Is the Immediate Playback of Events Changing Children’s Memories? [New York Times]

by | Apr 25, 2019 | 2 comments

Excited to be on the New York Times site this am thinking about technology and its possible impact on our children’s memories:

Here’s an excerpt. Head to the site for the full piece.

Oliver Sacks wrote in his posthumous book of essays, “The River of Consciousness,” “There is no way by which the events of the world can be directly transmitted or recorded in our brains … our only truth is narrative truth, the stories we tell each other and ourselves — the stories we continually re-categorize and refine.” Given this innate fallibility, it’s not necessarily a negative to let technology reinforce our memories, but it does seem worth noting how the immediacy of it may change the story for our children.

JAC

April 25, 2019
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2 Comments

  1. Catherine Price

    Hi Julia! I cannot figure out how to contact you via your contact page b/c every time I try to fill out the info it jumps to a photo of you and your daughter . . . so I thought I’d try you this way! I’m the author of the book How to Break Up With Your Phone (phonebreakup.com) and founder of Screen/Life Balance (screenlifebalance.com) and just wanted to write you a personal note thanking you for your beautiful piece in the NY Times about how technology is affecting our children’s memories. I could not agree more with your message—and am grateful to you for communicating it in such a well researched and beautifully written (and poignant) way. I look forward to reading your next piece!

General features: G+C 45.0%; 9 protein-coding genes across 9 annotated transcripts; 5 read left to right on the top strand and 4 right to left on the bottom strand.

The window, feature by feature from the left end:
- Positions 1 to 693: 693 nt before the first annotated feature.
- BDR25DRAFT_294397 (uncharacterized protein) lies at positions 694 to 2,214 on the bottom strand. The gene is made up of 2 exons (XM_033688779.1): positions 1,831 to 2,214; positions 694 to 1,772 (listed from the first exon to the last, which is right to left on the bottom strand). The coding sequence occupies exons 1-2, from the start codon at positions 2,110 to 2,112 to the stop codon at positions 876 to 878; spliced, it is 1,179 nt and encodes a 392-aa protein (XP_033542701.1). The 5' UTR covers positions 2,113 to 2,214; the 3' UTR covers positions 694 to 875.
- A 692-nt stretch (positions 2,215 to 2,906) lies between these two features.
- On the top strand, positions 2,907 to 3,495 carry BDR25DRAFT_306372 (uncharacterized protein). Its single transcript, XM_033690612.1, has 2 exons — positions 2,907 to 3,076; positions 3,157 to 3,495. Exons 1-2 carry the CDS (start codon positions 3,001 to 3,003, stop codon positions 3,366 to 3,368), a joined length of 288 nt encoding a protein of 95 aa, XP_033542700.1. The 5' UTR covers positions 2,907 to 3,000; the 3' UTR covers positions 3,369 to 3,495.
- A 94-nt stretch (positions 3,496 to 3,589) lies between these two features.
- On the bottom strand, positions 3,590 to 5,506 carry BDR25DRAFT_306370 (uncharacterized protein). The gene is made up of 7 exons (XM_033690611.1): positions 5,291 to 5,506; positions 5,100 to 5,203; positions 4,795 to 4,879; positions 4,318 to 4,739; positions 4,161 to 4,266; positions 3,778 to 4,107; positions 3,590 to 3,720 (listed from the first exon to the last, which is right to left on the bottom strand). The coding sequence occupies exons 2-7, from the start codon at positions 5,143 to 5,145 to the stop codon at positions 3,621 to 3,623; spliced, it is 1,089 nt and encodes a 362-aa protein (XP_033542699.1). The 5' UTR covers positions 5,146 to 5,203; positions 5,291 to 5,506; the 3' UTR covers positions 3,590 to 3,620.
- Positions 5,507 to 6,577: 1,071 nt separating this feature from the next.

Reply
    • JAC

      Thank you so much for writing Catherine and for the kind words! I will be sure to check out your work. I’m not 100% sure, but my daughter is saying they learned about your book in school technology class.

      Reply

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